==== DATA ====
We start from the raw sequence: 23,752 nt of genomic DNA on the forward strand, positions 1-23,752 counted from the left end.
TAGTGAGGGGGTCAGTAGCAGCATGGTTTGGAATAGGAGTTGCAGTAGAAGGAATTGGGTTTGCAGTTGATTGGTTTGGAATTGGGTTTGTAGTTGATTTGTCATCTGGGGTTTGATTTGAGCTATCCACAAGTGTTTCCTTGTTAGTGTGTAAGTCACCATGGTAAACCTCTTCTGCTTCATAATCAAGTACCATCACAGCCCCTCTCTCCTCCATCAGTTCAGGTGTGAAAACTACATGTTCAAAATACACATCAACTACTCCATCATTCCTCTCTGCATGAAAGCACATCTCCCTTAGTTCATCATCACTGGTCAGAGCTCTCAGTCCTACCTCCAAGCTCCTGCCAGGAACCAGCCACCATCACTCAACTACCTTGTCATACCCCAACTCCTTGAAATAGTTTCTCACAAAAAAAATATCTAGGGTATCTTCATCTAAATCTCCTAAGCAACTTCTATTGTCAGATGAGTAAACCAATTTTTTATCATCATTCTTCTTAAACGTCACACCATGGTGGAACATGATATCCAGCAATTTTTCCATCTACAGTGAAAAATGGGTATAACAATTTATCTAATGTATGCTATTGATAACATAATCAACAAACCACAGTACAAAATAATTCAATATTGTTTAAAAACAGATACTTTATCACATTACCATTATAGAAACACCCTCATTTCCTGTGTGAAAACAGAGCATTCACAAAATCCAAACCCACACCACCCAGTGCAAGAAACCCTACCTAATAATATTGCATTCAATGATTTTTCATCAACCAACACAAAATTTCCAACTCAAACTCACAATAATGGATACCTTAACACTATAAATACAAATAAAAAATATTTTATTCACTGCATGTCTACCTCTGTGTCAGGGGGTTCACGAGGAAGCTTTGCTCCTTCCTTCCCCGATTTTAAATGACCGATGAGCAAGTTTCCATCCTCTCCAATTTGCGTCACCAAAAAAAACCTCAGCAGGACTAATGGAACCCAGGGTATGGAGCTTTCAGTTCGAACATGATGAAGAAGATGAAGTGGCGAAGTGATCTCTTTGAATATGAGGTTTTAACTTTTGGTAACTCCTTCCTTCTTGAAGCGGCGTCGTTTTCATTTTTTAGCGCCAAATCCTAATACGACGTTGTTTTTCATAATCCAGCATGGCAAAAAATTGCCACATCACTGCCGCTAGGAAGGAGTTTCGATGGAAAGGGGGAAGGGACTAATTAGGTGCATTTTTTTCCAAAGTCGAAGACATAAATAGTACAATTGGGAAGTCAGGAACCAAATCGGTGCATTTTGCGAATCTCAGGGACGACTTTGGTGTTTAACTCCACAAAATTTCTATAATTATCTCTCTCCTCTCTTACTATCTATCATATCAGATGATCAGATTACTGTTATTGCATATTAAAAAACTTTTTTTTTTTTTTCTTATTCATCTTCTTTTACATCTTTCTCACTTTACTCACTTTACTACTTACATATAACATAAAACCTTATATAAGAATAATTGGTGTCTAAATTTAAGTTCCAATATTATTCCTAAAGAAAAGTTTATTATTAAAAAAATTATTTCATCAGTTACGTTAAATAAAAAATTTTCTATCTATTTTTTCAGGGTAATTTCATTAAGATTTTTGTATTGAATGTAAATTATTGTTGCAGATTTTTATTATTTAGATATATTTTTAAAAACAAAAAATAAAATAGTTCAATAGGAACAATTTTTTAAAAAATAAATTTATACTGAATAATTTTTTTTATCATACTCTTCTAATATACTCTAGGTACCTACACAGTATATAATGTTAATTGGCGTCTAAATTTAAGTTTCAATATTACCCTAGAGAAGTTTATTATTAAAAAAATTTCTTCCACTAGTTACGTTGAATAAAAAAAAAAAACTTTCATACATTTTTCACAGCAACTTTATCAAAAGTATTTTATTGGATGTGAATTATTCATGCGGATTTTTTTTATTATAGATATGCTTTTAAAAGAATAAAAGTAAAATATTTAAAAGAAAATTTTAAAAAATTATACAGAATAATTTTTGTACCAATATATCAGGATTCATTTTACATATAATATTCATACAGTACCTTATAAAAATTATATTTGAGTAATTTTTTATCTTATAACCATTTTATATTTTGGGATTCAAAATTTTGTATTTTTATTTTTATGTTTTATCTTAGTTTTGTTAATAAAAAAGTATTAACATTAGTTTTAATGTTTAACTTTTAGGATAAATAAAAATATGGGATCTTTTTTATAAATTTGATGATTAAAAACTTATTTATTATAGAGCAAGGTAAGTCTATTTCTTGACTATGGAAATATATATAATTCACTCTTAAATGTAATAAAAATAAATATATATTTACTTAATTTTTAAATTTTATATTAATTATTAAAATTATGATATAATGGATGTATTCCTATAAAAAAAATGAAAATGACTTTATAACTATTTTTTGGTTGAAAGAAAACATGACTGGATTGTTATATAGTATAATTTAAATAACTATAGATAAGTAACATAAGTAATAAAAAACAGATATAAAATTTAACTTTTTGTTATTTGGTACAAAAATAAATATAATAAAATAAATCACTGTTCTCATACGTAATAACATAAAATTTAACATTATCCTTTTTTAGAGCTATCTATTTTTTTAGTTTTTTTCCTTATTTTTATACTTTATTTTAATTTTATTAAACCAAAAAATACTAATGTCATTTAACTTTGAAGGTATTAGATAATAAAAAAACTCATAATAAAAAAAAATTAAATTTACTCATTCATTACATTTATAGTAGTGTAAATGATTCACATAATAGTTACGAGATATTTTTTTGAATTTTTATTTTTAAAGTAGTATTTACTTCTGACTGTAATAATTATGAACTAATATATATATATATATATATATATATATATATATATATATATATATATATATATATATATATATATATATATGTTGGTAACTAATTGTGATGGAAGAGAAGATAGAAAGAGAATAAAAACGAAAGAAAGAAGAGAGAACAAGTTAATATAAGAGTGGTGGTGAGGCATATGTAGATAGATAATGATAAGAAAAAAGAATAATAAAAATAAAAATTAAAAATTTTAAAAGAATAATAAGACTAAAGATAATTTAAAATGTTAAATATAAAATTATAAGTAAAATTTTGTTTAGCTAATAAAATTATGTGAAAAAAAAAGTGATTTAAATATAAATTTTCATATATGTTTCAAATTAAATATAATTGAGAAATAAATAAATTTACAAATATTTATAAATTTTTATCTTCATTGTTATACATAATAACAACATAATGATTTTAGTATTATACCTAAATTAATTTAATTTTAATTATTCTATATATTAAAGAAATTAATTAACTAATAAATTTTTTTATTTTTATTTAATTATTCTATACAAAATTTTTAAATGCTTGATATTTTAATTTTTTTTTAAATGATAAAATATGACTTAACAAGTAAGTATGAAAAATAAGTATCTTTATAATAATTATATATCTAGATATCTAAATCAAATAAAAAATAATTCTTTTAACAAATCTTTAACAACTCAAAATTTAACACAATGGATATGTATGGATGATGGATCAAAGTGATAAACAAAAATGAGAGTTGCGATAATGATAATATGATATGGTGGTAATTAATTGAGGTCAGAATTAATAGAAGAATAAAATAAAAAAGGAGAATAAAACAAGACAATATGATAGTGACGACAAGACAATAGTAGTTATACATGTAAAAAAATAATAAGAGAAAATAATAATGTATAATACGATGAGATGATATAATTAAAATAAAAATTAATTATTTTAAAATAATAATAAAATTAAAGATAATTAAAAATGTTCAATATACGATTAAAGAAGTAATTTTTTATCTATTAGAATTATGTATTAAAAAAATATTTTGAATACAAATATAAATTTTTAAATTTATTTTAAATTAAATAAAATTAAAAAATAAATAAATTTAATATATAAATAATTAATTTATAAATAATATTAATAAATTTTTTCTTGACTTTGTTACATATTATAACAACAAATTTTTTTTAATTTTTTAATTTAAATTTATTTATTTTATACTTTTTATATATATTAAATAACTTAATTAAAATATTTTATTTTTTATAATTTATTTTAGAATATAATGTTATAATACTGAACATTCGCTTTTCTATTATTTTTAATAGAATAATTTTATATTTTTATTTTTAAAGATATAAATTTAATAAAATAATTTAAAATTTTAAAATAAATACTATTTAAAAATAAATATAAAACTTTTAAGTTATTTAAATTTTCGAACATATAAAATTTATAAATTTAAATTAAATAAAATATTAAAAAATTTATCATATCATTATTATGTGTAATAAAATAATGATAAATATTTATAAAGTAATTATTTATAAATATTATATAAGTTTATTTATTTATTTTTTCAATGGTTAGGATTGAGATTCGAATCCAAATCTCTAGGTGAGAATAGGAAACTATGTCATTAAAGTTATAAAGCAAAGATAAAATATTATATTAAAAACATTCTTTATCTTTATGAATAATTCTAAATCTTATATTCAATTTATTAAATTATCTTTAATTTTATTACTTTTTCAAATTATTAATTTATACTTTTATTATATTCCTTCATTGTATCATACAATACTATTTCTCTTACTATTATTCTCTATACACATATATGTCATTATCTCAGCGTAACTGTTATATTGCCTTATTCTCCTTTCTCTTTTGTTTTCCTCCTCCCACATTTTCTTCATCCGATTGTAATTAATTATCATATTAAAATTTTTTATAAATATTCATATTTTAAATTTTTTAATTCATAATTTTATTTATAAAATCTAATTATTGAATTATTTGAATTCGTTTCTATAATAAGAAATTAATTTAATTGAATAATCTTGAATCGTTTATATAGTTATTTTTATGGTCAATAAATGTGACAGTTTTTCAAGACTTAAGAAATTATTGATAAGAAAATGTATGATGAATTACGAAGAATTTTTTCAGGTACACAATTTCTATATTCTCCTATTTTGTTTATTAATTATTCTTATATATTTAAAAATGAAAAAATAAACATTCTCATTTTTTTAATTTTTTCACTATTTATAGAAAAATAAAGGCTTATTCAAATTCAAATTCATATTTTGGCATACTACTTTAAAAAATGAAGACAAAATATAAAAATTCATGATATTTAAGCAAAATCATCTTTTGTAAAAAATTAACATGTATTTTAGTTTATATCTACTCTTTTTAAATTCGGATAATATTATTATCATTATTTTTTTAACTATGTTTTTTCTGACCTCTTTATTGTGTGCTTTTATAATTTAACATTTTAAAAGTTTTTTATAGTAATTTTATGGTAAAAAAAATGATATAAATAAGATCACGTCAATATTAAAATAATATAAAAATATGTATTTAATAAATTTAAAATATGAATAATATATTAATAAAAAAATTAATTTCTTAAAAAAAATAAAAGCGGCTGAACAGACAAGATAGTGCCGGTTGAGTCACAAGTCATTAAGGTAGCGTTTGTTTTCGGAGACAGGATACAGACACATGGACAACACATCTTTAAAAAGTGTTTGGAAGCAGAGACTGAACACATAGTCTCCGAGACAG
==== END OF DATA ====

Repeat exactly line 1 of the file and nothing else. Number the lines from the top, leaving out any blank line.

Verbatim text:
We start from the raw sequence: 23,752 nt of genomic DNA on the forward strand, positions 1-23,752 counted from the left end.